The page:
I survived the Newfoundland cod wars

Food Network host Bob Blumer sets up his food station at the food hike at Roots, Rants and Roars in Elliston, Newfoundland. [Photo by Mark Stachiew]

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As we drove by the shore of a remote Newfoundland bay at sunset, we spotted a man playing a bodhran, a traditional Irish drum. It couldn’t have been more picturesque. We stopped to talk to him, but my travelling companion hid herself in the back of the van. She had been swiping photos of cute guys on Tinder earlier that day and, by some cosmic coincidence, the fellow in front of us was her only match in all of the province and she was too embarrassed to meet him.

The reason she probably wasn’t finding many matches using her phone’s dating app in Newfoundland is because everyone already seems to know each other so why would they need an app to meet anyone?

Playing the bodhran in Newfoundland

Practicing the bodhran as the sun sets somewhere in eastern Newfoundland. [Photo by Mark Stachiew]

Okay, maybe it’s an exaggeration to say that everyone in Newfoundland knows each other, but if you ever visit, you’ll notice that when two Newfoundlanders meet for the first time, they engage in a ritualistic exchange of names and places to see how they are connected. One will say his name and where he is from and the other will inquire as to whether they know so-and-so and they will counter with another name and before long they establish some sort of six-degrees-of-separation link, no matter how tenuous, and conversation continues.

We were in Newfoundland to visit Roots, Rants and Roars, a wonderful food and music festival held every September in the fishing settlement of Elliston, a town on the Bonavista Peninsula that proudly proclaims itself as the Root Cellar Capital of the World, not that there is much competition for that title. During our visit, we discovered just how social Newfoundlanders can be and why they deserve their reputation as the friendliest people in Canada.

The first night of the festival featured the Cod Wars in which chefs from some of the finest restaurants in St. John’s competed against each other to see who could create the best dishes using codfish as the main ingredient. Each chef had a booth set up with their creations and people would line up to taste them. There were cod cakes, cod ramen, cod and sausage, cod, cod and cod. It felt a bit like the Monty Python spam skit, with cod standing in for spam.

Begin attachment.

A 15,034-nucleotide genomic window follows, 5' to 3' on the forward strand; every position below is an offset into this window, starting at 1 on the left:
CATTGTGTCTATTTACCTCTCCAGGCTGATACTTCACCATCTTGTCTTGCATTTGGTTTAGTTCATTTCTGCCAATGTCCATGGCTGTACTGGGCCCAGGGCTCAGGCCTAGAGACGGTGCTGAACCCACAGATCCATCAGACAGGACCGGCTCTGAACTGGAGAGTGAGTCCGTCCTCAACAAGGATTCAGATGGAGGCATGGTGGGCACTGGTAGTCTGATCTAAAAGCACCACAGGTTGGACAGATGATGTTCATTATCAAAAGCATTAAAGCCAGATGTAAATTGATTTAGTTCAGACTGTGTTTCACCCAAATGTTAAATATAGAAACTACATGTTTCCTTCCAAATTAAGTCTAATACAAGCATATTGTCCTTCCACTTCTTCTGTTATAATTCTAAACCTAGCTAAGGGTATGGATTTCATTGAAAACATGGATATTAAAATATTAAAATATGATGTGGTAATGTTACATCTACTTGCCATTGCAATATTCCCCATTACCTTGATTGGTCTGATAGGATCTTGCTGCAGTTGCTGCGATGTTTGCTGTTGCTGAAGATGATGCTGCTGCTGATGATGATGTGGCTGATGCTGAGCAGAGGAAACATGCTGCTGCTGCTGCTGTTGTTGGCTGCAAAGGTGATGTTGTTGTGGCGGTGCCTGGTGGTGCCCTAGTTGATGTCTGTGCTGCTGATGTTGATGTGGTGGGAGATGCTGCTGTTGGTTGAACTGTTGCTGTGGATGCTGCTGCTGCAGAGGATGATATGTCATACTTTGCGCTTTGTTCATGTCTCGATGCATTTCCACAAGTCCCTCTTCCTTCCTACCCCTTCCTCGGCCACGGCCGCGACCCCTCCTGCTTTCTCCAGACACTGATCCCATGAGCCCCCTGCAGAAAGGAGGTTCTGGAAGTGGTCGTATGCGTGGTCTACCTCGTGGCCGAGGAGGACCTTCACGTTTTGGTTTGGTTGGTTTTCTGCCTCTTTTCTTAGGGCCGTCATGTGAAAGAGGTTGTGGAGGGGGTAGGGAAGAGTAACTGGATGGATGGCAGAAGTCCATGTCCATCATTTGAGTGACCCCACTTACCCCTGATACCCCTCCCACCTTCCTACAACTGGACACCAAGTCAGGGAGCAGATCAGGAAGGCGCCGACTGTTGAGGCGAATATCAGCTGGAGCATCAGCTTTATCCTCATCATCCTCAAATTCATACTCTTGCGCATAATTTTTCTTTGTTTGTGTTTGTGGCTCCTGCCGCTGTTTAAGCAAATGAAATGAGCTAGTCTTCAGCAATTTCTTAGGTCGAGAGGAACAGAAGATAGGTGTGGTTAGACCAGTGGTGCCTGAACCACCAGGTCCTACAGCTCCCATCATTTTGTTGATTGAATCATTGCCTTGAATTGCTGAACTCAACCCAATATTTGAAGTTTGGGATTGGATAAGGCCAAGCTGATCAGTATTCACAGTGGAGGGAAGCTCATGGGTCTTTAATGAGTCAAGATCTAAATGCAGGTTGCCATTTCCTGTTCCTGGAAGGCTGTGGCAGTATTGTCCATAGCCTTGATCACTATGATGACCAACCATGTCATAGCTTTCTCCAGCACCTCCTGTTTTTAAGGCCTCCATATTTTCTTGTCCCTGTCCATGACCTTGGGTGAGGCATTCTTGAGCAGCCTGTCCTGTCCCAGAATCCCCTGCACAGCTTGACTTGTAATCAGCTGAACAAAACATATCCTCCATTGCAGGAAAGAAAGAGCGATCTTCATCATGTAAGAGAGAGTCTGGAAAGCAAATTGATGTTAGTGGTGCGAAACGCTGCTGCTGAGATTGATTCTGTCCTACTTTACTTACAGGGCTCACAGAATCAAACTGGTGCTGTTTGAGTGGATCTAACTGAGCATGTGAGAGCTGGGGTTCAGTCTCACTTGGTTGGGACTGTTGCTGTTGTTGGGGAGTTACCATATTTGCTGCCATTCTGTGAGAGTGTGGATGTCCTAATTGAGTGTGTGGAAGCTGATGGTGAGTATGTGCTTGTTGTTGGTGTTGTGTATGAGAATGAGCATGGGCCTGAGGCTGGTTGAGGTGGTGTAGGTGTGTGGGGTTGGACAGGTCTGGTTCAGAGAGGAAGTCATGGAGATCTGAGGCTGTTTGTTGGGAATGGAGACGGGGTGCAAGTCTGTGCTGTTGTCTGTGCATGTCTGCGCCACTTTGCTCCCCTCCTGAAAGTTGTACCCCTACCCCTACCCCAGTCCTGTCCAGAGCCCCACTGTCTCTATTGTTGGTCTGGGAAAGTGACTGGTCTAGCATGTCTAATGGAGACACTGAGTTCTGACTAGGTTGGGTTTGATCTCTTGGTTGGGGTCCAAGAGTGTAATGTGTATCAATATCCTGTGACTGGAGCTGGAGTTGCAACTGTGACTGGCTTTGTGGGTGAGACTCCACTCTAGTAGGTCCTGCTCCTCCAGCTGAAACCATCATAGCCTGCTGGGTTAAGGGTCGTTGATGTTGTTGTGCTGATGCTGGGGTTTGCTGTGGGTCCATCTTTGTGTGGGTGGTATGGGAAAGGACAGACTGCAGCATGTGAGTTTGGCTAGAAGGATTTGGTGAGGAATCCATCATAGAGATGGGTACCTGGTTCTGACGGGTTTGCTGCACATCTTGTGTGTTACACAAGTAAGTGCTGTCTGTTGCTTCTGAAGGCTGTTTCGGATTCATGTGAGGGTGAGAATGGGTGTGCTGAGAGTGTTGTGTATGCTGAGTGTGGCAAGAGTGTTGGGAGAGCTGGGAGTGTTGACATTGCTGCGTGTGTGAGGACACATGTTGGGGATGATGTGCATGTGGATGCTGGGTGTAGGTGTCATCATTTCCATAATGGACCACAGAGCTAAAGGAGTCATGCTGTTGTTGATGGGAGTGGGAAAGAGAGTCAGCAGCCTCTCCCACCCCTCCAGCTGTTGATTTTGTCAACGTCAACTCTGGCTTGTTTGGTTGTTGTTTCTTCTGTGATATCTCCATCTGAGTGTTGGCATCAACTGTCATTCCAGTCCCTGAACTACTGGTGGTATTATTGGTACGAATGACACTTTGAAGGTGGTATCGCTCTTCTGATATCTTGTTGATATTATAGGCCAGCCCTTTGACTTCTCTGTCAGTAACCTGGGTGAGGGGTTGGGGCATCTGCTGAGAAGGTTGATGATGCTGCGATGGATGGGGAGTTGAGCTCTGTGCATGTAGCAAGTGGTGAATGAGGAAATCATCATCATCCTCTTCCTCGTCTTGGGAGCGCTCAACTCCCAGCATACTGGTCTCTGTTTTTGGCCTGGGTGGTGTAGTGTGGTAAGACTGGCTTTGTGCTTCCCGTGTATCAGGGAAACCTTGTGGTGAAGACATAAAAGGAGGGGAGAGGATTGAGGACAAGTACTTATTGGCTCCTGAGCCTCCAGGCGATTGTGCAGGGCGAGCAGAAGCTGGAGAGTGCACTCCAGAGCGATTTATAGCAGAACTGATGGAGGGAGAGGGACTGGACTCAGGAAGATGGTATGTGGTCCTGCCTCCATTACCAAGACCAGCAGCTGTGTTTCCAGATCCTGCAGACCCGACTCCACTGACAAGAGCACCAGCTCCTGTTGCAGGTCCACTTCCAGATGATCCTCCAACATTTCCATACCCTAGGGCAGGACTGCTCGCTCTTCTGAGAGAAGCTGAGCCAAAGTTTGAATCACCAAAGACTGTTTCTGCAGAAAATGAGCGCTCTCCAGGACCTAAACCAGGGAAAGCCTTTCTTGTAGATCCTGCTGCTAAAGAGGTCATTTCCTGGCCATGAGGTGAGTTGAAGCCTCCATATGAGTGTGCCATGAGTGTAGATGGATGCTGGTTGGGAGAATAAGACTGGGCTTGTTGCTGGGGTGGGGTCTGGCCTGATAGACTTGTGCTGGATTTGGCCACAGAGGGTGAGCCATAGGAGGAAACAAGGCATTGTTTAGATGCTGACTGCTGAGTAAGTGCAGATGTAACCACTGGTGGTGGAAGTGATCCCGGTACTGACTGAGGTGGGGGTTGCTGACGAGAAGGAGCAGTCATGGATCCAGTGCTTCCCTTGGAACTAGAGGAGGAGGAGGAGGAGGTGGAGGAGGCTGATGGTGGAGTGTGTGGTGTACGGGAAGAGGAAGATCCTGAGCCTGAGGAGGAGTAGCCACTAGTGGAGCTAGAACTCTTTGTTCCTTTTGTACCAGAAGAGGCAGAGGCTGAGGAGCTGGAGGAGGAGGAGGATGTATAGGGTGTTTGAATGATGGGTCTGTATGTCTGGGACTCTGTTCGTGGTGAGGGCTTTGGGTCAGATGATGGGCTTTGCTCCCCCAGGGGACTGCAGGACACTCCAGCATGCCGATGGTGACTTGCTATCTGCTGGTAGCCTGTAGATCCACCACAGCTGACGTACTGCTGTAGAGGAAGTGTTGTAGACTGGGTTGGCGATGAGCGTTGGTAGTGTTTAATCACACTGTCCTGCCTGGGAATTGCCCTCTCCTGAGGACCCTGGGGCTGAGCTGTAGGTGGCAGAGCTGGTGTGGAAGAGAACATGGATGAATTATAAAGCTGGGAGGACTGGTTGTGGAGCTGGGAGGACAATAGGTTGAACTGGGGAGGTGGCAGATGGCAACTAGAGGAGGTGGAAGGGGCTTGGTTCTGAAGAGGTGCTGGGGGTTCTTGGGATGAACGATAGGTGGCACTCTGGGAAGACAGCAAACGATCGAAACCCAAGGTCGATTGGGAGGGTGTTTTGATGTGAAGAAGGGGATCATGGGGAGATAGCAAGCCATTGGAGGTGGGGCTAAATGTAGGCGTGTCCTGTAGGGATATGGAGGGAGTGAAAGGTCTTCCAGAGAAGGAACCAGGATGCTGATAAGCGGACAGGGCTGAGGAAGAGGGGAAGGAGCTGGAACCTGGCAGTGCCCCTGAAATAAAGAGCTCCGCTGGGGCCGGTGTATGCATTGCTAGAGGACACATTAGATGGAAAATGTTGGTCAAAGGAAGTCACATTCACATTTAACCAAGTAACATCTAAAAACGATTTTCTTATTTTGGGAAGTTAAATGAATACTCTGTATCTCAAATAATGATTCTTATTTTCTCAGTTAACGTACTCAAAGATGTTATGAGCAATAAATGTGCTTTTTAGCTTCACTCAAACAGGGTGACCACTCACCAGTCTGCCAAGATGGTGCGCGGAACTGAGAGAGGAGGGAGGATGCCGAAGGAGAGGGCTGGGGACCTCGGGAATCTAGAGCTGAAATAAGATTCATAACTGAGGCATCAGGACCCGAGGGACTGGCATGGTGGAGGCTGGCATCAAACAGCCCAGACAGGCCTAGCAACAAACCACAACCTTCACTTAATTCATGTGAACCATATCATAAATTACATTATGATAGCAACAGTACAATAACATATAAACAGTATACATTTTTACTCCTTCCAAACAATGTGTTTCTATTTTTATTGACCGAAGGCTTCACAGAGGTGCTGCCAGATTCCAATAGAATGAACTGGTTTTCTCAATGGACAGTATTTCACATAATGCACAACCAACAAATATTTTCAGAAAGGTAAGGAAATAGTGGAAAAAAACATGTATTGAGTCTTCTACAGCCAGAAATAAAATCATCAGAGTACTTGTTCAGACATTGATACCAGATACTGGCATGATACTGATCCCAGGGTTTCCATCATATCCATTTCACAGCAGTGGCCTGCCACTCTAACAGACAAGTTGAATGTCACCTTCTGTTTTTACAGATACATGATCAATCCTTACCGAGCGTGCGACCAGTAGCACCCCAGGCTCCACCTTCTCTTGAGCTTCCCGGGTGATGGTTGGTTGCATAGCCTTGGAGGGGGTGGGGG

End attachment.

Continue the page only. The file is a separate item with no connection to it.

Roots, Rants and Roars

Is there any cod in that? Food vendors prepare their wares at Roots, Rants and Roars. [Photo by Mark Stachiew]

When I approached the first booth, I confessed to the people serving the food that I couldn’t eat fish. “What are you? From away?,” one of them asked incredulously, as if my mainland accent didn’t already give that away. They laughed off my predicament and loaded me up with as many non-fish side dishes as I could carry. My fish-loving friends reported that their food was delicious. It’s just as well I didn’t fill myself up that first night, because I would more than make up for it during the rest of the festival.

The next day featured a food hike between Elliston and the neighbouring village of Maberly. It was about a four-kilometre walk along the rocky shores of the Atlantic Ocean. In the summer months, tourists come to look at puffins that nest on the seaside cliffs. This time of year, the birds are long gone. Instead, we came to see chefs from across Canada who had set up stations along the shore where people could sample their culinary creations. Each station also featured an acoustic musician or two playing traditional music.

Musicians in Elliston, Newfoundland